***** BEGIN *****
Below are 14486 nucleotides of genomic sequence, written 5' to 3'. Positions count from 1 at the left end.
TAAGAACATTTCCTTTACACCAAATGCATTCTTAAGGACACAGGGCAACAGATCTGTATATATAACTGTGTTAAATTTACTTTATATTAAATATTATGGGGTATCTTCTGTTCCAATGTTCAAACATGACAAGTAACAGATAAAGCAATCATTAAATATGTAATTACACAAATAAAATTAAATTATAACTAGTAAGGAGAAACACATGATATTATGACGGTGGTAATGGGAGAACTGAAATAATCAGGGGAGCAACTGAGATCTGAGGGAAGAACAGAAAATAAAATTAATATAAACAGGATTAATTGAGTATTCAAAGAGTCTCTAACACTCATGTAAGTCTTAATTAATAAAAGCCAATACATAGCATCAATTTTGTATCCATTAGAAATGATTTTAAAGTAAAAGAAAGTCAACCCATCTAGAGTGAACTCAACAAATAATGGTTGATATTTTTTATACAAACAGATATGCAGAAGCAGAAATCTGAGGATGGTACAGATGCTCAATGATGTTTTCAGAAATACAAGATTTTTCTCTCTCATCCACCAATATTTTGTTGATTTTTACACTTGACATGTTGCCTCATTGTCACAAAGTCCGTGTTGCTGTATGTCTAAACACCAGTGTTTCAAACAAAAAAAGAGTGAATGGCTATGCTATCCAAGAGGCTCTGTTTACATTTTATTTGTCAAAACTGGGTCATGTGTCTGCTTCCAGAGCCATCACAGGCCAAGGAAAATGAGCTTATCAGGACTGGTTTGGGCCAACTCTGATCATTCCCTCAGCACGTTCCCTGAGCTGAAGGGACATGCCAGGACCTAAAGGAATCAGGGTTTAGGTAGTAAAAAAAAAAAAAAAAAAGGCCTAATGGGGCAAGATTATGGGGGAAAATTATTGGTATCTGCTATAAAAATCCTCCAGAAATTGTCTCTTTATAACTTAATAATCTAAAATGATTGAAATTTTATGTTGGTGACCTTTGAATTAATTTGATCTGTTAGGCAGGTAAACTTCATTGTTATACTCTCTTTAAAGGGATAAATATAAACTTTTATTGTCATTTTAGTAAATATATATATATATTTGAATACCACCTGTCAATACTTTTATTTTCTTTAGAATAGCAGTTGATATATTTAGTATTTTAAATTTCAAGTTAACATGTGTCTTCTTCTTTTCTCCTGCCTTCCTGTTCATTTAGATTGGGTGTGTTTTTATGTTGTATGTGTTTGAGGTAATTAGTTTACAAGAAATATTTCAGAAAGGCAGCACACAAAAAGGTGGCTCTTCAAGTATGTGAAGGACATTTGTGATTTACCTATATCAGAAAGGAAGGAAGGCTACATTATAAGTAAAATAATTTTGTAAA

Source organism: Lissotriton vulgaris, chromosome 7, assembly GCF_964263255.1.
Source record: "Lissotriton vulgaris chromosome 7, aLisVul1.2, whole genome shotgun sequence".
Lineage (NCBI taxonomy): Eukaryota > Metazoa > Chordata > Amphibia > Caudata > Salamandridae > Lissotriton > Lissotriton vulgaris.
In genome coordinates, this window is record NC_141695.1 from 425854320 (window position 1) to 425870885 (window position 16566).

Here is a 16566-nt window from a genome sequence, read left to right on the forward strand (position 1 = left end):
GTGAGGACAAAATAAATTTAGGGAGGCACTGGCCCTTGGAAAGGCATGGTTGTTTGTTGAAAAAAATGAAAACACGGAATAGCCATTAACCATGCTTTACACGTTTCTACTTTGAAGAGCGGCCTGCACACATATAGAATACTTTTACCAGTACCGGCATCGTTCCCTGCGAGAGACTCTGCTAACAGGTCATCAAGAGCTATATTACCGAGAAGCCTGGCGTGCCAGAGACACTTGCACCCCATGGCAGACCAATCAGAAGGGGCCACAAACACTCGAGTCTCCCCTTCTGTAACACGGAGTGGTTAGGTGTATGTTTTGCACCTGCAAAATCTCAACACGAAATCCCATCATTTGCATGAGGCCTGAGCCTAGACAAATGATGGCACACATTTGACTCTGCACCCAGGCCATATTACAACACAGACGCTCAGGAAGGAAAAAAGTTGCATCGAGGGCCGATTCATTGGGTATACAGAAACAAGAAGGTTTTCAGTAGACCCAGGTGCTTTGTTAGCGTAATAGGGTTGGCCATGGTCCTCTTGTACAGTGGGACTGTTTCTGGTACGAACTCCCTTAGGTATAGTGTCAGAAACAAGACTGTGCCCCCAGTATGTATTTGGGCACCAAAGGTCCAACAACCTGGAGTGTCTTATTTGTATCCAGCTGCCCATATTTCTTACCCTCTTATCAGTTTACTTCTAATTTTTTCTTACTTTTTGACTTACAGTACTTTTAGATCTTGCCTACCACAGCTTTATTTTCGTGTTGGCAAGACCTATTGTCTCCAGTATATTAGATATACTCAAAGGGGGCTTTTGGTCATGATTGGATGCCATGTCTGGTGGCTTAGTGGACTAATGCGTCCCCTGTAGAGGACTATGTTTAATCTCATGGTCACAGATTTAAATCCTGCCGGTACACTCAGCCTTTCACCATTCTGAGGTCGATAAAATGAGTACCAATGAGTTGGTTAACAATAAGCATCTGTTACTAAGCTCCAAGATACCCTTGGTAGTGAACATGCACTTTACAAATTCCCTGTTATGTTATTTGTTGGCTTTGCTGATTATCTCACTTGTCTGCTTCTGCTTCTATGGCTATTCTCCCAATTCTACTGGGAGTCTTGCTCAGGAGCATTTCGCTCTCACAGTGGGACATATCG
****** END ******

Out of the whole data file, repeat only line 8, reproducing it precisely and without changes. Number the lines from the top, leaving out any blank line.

GTGAGGACAAAATAAATTTAGGGAGGCACTGGCCCTTGGAAAGGCATGGTTGTTTGTTGAAAAAAATGAAAACACGGAATAGCCATTAACCATGCTTTACACGTTTCTACTTTGAAGAGCGGCCTGCACACATATAGAATACTTTTACCAGTACCGGCATCGTTCCCTGCGAGAGACTCTGCTAACAGGTCATCAAGAGCTATATTACCGAGAAGCCTGGCGTGCCAGAGACACTTGCACCCCATGGCAGACCAATCAGAAGGGGCCACAAACACTCGAGTCTCCCCTTCTGTAACACGGAGTGGTTAGGTGTATGTTTTGCACCTGCAAAATCTCAACACGAAATCCCATCATTTGCATGAGGCCTGAGCCTAGACAAATGATGGCACACATTTGACTCTGCACCCAGGCCATATTACAACACAGACGCTCAGGAAGGAAAAAAGTTGCATCGAGGGCCGATTCATTGGGTATACAGAAACAAGAAGGTTTTCAGTAGACCCAGGTGCTTTGTTAGCGTAATAGGGTTGGCCATGGTCCTCTTGTACAGTGGGACTGTTTCTGGTACGAACTCCCTTAGGTATAGTGTCAGAAACAAGACTGTGCCCCCAGTATGTATTTGGGCACCAAAGGTCCAACAACCTGGAGTGTCTTATTTGTATCCAGCTGCCCATATTTCTTACCCTCTTATCAGTTTACTTCTAATTTTTTCTTACTTTTTGACTTACAGTACTTTTAGATCTTGCCTACCACAGCTTTATTTTCGTGTTGGCAAGACCTATTGTCTCCAGTATATTAGATATACTCAAAGGGGGCTTTTGGTCATGATTGGATGCCATGTCTGGTGGCTTAGTGGACTAATGCGTCCCCTGTAGAGGACTATGTTTAATCTCATGGTCACAGATTTAAATCCTGCCGGTACACTCAGCCTTTCACCATTCTGAGGTCGATAAAATGAGTACCAATGAGTTGGTTAACAATAAGCATCTGTTACTAAGCTCCAAGATACCCTTGGTAGTGAACATGCACTTTACAAATTCCCTGTTATGTTATTTGTTGGCTTTGCTGATTATCTCACTTGTCTGCTTCTGCTTCTATGGCTATTCTCCCAATTCTACTGGGAGTCTTGCTCAGGAGCATTTCGCTCTCACAGTGGGACATATCG